The Hierarchy of Needs Theory was proposed by Abraham Maslow in 1943 and well renowned as a classical theory of human motivation. The theory is explained through 5 tiers of human needs as follows.
1. Physiological needs
This is related to the physiological needs are the needs for basic amenities of life. These are the basic needs of air, water, food, clothing, and shelter.
2. Safety needs
Safety needs consist of physical, environmental and emotional safety and protection. To exemplify the needs under this category such as job security, financial security, protection from animals, family security, health security, etc.
3. Social needs
Social needs comprise the need for love, affection, care, belongingness, and friendship.
4. Esteem needs
It includes two types of esteem needs namely internal esteem needs (self- respect, confidence, competence, achievement, and freedom) and external esteem needs (recognition, power, status, attention, and admiration).
5. Self-actualization need
This includes the urge to become what you are capable of becoming or what you have the potential to become. It includes the need for growth and self-contentment. It also includes the desire for gaining more knowledge, social- service, creativity and being aesthetic.
This five stage model of Abraham Maslow can be divided into deficiency needs and growth needs. The first four levels are frequently referred to as deficiency needs (D-needs), and the top level is known as growth or being needs (B-needs).
The deficiency needs are said to motivate people when they are unmet. Also, the need to fulfill such needs will become stronger the longer the duration they are denied.
Before progressing on to meet higher level growth needs, one must satisfy lower level deficit needs. When a deficit need has been satisfied it will go away, and our activities become habitually directed towards meeting the next set of needs that we have yet to satisfy. These then become our most important needs. However, growth needs continue to be felt and may even become stronger once they have been engaged. Once these growth needs have been reasonably satisfied, one may be able to reach the highest level called self-actualization.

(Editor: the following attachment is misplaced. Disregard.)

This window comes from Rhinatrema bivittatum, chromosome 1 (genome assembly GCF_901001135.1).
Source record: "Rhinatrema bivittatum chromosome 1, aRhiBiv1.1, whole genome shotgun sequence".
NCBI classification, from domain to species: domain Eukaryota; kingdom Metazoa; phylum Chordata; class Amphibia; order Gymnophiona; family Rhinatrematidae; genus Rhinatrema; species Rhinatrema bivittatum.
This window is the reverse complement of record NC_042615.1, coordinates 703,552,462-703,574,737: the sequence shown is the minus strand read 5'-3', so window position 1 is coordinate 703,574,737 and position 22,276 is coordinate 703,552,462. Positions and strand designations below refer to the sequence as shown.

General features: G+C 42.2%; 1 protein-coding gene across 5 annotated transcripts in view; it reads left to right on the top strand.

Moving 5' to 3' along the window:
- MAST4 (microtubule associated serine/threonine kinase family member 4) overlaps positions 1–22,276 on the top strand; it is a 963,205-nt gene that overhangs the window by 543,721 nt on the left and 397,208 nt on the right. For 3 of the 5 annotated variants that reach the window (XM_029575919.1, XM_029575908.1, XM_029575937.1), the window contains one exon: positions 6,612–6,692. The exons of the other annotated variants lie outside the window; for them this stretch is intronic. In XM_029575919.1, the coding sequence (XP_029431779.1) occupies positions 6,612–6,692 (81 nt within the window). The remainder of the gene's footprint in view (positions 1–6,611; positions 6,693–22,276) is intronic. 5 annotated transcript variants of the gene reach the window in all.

Every person is competent and has the longing to move up the hierarchy toward a level of self-actualization. Unfortunately, progress is frequently disrupted by a failure to meet lower level needs and these happen during life experiences, including family economic situation, divorce, trauma, and loss of a job may cause an individual to fluctuate between levels of the hierarchy. Consequently, not everyone will go through the hierarchy in a uni-directional manner. In fact in the reality may move back and forth between the different types of needs.
Our most basic need is for physical survival, and this will be the first thing that motivates our behavior. Once that level is fulfilled the next level up is what motivates us, and so on. Maslow indicated only one in a hundred people become fully self-actualized because our society rewards motivation primarily based on esteem, love and other social needs. Maslow stated that people are motivated to achieve certain needs and that some needs take priority over others.